David Bourget (Western Ontario)
David Chalmers (ANU, NYU)
Rafael De Clercq
Jack Alan Reynolds
Learn more about PhilPapers
Medicine Studies 2 (4):265-278 (2011)
This paper analyses various approaches to the concept of a ‘safety culture’ in terms of their epistemological assumptions regarding the nature of learning. As a result of this analysis, the study proposes a relational-interpretive framework for the promotion of safety in health care, which is based on relational theories and the philosophy of conceptual pragmatism as this can be used to integrate the various strands of current safety research. In particular, the approach based on a relational-interpretive perspective can bridge the apparent dualist gap that exists between the rational objectivist perspective and the relativist perspective on the role of learning in developing a safety culture. According to the relational-interpretive perspective of safety management that is proposed here, organizational members need to give continuous attention to the accepted organizational norms and values, which shape the safety culture. A case study from a health care safety project in Sweden is utilized to illustrate the ideas advanced in this paper
|Keywords||Safety culture Health care Learning Objectivism Relativism Pragmatism Relational theory Relational-interpretive perspective Deviant reporting systems Error reporting systems Incident reporting systems Case study|
|Categories||categorize this paper)|
Setup an account with your affiliations in order to access resources via your University's proxy server
Configure custom proxy (use this if your affiliation does not provide a proxy)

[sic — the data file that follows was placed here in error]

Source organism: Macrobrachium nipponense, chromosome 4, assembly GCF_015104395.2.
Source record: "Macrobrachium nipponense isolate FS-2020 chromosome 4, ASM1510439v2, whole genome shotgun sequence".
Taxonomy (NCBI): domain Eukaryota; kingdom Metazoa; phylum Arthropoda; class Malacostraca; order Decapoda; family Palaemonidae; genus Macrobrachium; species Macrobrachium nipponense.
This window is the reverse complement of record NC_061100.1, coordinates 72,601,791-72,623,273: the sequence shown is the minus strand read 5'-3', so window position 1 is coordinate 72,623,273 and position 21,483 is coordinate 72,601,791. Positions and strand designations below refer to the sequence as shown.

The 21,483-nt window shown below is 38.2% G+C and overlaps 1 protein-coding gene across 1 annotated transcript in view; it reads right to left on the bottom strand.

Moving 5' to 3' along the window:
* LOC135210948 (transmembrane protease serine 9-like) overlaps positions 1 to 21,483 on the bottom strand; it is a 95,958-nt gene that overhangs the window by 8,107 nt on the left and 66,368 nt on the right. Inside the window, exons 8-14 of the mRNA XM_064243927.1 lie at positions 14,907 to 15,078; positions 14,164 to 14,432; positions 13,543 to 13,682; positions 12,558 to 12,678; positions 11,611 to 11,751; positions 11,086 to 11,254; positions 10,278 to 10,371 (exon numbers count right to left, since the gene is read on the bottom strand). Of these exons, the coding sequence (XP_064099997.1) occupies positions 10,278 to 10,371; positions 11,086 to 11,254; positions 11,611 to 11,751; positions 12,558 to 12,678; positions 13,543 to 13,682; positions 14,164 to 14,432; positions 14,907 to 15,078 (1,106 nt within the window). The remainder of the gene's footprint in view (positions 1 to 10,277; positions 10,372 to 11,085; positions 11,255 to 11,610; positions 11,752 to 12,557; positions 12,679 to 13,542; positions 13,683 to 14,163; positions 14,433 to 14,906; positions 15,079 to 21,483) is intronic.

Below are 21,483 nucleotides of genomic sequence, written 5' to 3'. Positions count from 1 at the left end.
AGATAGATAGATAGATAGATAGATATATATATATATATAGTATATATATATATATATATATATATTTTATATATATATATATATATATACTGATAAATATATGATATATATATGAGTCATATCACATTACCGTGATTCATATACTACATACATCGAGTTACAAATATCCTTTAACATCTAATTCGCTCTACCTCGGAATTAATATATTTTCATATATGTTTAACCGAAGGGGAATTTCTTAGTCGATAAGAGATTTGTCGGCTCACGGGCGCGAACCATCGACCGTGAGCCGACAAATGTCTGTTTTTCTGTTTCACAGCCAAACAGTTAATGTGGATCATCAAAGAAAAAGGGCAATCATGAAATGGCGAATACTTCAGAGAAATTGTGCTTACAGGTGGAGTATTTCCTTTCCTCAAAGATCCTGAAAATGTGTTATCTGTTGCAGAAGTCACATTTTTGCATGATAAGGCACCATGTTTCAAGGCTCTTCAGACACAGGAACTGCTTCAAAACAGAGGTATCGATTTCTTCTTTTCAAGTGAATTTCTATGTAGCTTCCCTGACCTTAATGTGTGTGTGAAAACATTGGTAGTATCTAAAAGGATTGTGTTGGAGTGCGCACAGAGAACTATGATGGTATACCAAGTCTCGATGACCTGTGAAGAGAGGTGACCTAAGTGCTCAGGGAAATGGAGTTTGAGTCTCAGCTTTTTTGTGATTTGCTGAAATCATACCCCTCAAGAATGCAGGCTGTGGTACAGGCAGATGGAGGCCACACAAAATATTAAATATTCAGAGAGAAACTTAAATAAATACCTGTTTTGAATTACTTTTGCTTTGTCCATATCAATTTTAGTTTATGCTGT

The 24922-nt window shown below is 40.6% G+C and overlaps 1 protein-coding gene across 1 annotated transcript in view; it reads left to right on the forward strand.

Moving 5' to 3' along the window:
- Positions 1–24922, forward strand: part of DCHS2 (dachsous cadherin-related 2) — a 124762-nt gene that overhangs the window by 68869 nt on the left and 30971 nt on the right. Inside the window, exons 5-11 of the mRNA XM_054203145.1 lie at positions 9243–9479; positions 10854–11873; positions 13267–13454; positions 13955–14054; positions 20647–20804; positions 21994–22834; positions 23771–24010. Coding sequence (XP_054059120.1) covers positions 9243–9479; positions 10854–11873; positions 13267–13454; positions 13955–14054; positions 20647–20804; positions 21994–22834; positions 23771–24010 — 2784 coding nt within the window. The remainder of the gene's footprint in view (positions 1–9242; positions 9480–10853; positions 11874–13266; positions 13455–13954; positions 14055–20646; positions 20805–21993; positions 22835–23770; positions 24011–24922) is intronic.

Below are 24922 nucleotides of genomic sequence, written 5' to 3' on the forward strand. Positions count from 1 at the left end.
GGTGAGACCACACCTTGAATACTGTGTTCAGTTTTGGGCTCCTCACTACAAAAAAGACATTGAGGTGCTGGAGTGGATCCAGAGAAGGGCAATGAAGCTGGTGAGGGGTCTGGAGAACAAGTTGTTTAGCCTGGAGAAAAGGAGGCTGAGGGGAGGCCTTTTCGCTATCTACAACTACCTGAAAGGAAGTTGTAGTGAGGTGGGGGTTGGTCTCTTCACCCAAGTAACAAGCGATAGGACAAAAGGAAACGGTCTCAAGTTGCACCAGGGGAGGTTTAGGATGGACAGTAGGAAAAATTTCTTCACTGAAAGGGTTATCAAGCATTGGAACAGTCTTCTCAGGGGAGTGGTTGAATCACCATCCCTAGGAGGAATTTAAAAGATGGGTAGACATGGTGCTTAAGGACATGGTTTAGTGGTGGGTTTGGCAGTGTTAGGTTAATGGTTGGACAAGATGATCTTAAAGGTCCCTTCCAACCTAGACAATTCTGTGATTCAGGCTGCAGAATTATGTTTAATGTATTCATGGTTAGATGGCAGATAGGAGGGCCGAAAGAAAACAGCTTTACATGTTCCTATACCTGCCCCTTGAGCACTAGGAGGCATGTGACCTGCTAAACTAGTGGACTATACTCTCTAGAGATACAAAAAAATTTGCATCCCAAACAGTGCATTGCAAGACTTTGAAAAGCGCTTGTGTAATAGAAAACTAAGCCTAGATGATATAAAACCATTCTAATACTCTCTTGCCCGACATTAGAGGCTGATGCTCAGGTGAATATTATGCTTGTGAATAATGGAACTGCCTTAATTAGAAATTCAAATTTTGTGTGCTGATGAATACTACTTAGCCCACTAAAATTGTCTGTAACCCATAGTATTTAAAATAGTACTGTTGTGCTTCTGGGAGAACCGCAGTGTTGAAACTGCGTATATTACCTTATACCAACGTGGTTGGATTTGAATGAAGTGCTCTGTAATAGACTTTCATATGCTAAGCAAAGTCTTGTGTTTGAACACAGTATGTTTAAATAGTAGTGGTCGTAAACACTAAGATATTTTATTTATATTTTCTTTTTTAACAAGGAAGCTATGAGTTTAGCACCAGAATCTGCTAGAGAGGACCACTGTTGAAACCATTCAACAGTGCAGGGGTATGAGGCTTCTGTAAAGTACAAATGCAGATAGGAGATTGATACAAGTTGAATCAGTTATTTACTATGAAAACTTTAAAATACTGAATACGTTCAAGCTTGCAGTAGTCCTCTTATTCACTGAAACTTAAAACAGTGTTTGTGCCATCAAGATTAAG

|Through your library|
References found in this work BETA
Citations of this work BETA
No citations found.
Similar books and articles
Wayne H. Stewart, Donna E. Ledgerwood & Ruth C. May (1996). Educating Business Schools About Safety & Health is No Accident. Journal of Business Ethics 15 (8):919 - 926.
Annette J. Browne, Colleen Varcoe, Victoria Smye, Sheryl Reimer-Kirkham, M. Judith Lynam & Sabrina Wong (2009). Cultural Safety and the Challenges of Translating Critically Oriented Knowledge in Practice. Nursing Philosophy 10 (3):167-179.
James A. E. Macpherson (2008). Safety, Risk Acceptability, and Morality. Science and Engineering Ethics 14 (3):377-390.
Toby Seddon (2013). Regulating Health: Transcending Disciplinary Boundaries. [REVIEW] Health Care Analysis 21 (1):43-53.
Christoph Kelp (2009). Knowledge and Safety. Journal of Philosophical Research 34:21-31.
Nick Turner & Sarah J. Tennant (2010). “As Far as is Reasonably Practicable”: Socially Constructing Risk, Safety, and Accidents in Military Operations. [REVIEW] Journal of Business Ethics 91 (1):21 - 33.
John Cantwell (2007). Reasoning With Safety Factor Rules. Techne 11 (1):55-70.
Barjinder Singh & Doan E. Winkel (2012). Racial Differences in Helping Behaviors: The Role of Respect, Safety, and Identification. [REVIEW] Journal of Business Ethics 106 (4):467-477.
Dani Rabinowitz, The Safety Condition for Knowledge. Internet Encyclopedia of Philosophy.
Marian A. Verkerk (2001). The Care Perspective and Autonomy. Medicine, Health Care and Philosophy 4 (3):289-294.
Lawrence O. Gostin (2011). The FDA, Preemption, and Public Safety. Hastings Center Report 41 (5):11-12.
John Greco (2007). Worries About Pritchard's Safety. Synthese 158 (3):299 - 302.
Avram Hiller & Ram Neta (2007). Safety and Epistemic Luck. Synthese 158 (3):303 - 313.
Added to index2011-05-22
Total downloads10 ( #208,341 of 1,696,592 )
Recent downloads (6 months)1 ( #346,146 of 1,696,592 )
How can I increase my downloads?